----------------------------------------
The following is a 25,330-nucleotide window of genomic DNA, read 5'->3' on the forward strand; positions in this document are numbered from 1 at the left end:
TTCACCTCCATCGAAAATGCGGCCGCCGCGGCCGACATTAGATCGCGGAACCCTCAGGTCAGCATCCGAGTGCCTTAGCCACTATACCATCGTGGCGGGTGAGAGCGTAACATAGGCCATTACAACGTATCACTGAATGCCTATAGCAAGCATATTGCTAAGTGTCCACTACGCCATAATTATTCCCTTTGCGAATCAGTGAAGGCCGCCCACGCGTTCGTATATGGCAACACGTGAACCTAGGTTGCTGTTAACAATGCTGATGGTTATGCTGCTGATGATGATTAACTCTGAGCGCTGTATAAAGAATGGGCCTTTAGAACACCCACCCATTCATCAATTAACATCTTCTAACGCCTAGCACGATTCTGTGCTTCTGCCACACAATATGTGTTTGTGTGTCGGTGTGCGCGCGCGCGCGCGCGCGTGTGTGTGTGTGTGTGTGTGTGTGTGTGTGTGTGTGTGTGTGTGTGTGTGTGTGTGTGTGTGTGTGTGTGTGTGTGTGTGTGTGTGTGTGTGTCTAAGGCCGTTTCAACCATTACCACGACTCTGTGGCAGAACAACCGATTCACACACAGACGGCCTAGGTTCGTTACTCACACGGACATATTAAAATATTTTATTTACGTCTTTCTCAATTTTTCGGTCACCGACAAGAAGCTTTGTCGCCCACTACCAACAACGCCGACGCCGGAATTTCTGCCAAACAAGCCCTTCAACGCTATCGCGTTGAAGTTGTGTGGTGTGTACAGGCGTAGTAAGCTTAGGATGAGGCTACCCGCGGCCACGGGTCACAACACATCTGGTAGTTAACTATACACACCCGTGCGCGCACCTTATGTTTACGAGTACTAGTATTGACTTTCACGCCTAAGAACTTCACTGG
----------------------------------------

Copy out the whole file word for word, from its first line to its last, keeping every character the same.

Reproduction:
The following is a 25,330-nucleotide window of genomic DNA, read 5'->3' on the forward strand; positions in this document are numbered from 1 at the left end:
TTCACCTCCATCGAAAATGCGGCCGCCGCGGCCGACATTAGATCGCGGAACCCTCAGGTCAGCATCCGAGTGCCTTAGCCACTATACCATCGTGGCGGGTGAGAGCGTAACATAGGCCATTACAACGTATCACTGAATGCCTATAGCAAGCATATTGCTAAGTGTCCACTACGCCATAATTATTCCCTTTGCGAATCAGTGAAGGCCGCCCACGCGTTCGTATATGGCAACACGTGAACCTAGGTTGCTGTTAACAATGCTGATGGTTATGCTGCTGATGATGATTAACTCTGAGCGCTGTATAAAGAATGGGCCTTTAGAACACCCACCCATTCATCAATTAACATCTTCTAACGCCTAGCACGATTCTGTGCTTCTGCCACACAATATGTGTTTGTGTGTCGGTGTGCGCGCGCGCGCGCGCGCGTGTGTGTGTGTGTGTGTGTGTGTGTGTGTGTGTGTGTGTGTGTGTGTGTGTGTGTGTGTGTGTGTGTGTGTGTGTGTGTGTGTGTGTGTGTGTCTAAGGCCGTTTCAACCATTACCACGACTCTGTGGCAGAACAACCGATTCACACACAGACGGCCTAGGTTCGTTACTCACACGGACATATTAAAATATTTTATTTACGTCTTTCTCAATTTTTCGGTCACCGACAAGAAGCTTTGTCGCCCACTACCAACAACGCCGACGCCGGAATTTCTGCCAAACAAGCCCTTCAACGCTATCGCGTTGAAGTTGTGTGGTGTGTACAGGCGTAGTAAGCTTAGGATGAGGCTACCCGCGGCCACGGGTCACAACACATCTGGTAGTTAACTATACACACCCGTGCGCGCACCTTATGTTTACGAGTACTAGTATTGACTTTCACGCCTAAGAACTTCACTGG